So perhaps when looking at the books you’ve accepted, you might find similar, frustratingly hard to pin down attributes. You’ll never be able to simply say you like vampire novels (and that’s a good thing), but you might be able to give a more nuanced sense of what unites them.

  5. Ahh, the elusive aesthetic component. In engineering, we give it a bullet point on the slideshow and then punt it to the Human Factors group.

  6. I agree, Voice is the thing that hooks readers and sells books. So talk about the Voices that resonate with you. Do you like evocative writing? Writing that surprises and excites you? Or do you prefer writing that’s flowing and descriptive? Do you like suspenseful fast paced writing? Do deep conflicts grab you? Lots of action? How about emotional, angsty writing?
    Talking about genre is fine, but if you describe the kinds of voices you’re looking for, you may get a better response.
    I have a question related to this. Do you ever recommend writers take classes and workshops? There are a few very good ones out there that can help writers hone their voice. Mary Buckham’s pacing class, Laurie Schnebly’s characterization classes and Margie Lawson’s EDITs class are three that immediately come to mind.
    Cheers, Julie Rowe
    julie.rowe@shaw.ca

  7. That actually Helps!
    The Answer you gave about what you are looking for actually helps, and as a fellow reader of many genres, it is one that I fully understand. While I love Fantasy, for this is what I write, I love to read in many genres and fall in love with many different kinds of books and authors. This posting should provide some hope for writers who send you manuscripts, b/c if you fall in love with it, then it’s for you!

  8. I have not read books by all of your clients, but the ones I have read seem to be intelligent and dangerous or complex in the problems they present. The characters that drive the stories I’ve read are grappling with more than just the usual and expected struggles, which leads me to suspect that you are less drawn to reassuring and familiar stories than some people. I’ve also noticed that romance (especially of the HEA variety) is not a focal point in most of them, whereas compelling puzzles, or moral dilemmas often are. This is limited at best, and I could be way off, but it’s the best I can come up with in tangibly qualifying terms.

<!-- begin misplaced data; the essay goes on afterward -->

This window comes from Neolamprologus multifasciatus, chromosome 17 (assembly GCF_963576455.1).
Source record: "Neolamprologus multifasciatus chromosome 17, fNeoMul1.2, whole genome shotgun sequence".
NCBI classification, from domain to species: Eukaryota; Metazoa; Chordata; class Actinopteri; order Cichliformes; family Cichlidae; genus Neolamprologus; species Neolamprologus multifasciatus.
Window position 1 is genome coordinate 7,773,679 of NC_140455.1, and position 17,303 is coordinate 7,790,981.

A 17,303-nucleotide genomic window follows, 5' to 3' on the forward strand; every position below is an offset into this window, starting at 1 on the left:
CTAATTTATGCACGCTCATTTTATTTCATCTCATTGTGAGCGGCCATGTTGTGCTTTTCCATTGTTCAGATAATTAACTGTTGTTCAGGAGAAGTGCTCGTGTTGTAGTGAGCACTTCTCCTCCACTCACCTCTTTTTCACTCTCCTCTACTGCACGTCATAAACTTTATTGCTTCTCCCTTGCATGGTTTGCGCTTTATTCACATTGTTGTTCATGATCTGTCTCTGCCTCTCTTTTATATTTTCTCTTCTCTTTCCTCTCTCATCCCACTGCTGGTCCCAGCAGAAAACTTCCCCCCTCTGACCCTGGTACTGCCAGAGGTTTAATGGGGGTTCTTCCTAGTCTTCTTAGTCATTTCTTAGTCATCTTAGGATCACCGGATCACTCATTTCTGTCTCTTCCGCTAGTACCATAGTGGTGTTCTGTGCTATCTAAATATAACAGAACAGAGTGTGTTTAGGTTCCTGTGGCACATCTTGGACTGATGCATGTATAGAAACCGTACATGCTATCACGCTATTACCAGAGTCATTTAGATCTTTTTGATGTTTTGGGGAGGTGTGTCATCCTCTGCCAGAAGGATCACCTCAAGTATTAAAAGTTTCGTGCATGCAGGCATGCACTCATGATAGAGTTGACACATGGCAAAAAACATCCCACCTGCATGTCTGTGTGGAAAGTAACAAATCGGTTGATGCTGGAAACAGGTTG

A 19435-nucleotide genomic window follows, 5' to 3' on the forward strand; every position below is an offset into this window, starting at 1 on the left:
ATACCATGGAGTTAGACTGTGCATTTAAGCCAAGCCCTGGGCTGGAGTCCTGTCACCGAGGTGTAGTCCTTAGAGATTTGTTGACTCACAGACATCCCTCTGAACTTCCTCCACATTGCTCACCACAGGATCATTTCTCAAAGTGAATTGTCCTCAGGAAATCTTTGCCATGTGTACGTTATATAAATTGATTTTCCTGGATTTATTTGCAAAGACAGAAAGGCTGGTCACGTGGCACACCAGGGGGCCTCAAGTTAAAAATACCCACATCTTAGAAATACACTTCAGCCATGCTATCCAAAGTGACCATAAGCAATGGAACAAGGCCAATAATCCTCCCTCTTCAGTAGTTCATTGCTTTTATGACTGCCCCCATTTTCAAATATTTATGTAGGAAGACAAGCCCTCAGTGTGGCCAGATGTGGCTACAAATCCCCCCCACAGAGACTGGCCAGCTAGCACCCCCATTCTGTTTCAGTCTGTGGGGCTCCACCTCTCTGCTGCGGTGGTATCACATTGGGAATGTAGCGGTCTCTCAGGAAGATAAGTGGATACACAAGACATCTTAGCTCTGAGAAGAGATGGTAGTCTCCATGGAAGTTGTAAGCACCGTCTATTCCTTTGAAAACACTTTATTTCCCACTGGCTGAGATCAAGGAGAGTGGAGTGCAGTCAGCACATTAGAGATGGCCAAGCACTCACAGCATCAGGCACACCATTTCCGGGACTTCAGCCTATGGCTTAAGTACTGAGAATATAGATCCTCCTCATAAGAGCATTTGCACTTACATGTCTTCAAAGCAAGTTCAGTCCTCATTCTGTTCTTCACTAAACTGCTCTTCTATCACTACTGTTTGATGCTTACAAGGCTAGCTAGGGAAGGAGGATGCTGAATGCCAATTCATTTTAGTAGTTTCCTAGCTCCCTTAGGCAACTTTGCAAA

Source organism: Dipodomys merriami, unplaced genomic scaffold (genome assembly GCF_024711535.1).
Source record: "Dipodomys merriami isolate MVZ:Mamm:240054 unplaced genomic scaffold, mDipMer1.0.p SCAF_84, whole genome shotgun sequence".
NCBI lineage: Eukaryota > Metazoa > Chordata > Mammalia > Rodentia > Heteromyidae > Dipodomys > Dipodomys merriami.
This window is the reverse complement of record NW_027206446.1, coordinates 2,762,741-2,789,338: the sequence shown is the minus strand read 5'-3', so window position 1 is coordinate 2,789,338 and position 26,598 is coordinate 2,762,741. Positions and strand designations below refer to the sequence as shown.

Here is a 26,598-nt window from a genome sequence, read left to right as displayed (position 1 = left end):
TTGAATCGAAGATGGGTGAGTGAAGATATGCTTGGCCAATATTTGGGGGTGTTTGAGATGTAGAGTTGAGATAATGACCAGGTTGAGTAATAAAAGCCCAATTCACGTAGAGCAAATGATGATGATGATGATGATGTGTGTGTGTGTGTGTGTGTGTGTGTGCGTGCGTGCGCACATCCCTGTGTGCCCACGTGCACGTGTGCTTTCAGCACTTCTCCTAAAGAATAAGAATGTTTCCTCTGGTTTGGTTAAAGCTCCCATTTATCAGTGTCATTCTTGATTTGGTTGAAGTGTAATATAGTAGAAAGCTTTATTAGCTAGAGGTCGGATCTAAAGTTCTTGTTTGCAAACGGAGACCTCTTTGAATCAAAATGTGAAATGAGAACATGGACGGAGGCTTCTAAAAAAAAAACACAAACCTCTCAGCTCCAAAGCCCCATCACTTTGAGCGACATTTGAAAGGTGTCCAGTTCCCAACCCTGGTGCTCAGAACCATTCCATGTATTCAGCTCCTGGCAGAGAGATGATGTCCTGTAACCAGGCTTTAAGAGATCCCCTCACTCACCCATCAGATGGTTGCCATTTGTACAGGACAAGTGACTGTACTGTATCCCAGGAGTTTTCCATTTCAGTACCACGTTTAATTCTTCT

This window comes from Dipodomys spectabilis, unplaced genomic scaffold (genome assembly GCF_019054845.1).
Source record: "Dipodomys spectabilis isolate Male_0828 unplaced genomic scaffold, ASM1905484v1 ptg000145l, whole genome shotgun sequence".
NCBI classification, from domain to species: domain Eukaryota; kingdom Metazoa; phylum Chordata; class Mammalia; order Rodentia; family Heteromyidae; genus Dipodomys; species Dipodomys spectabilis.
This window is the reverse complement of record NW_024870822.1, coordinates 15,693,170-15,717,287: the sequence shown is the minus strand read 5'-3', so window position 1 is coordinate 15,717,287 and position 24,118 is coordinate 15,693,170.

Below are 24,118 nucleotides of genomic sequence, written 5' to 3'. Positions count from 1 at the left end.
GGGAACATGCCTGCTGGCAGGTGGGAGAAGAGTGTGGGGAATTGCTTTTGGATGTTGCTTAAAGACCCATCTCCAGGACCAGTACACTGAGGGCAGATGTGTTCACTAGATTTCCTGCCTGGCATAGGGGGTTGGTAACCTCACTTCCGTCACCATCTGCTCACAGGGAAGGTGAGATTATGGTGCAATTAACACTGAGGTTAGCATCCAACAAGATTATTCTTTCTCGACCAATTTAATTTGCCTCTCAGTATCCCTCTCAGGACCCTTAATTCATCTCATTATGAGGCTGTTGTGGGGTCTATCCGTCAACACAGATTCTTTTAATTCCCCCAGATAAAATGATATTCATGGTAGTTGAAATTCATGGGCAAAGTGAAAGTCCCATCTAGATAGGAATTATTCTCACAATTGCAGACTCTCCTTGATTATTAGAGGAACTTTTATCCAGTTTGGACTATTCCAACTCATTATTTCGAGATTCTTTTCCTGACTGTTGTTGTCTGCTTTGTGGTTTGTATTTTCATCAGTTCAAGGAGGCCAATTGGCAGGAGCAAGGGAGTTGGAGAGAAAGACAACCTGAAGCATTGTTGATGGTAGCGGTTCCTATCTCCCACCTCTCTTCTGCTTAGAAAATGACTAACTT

9. Something else I picked up from that post (and that I’d guess from having read things by your clients) is that you like stories that throw a lot of different challenges at their protagonists at once, and protagonists that can stand up to that.

  10. What it seems I haven’t found is a way to describe specifically the key that unlocks that synapse that generates not just the “I can sell this!” part of my agent-brain, but the “I love this!” part of my reader-brain.
    I haven’t found that, either. It seems like the endeavor of a lifetime. The best you can do is, as you mentioned, tell people what genres you like–and perhaps some general stylistic qualities you enjoy.

    • Your comment just reminded me of the episode of “No Reservations” that I was watching the other night where Tony Bourdain was in Japan and asked the soba noodle makers, the flower arranger, the knife forger, etc. whether they could ever achieve perfection in their craft and they all said basically the same thing — they hadn’t yet but would spend their life trying.

  11. I don’t think there’s anything wrong with having a Potter Stewart definition of what you want — You know it when you see it.
    Except for (relatively) easy definitional boundaries like genre/subgenre, it seems to me that there are too many variables, and too many possible mixes of those variables, that create (or don’t create) resonance with a reader. Trying to distill them down into something specific seems fruitless.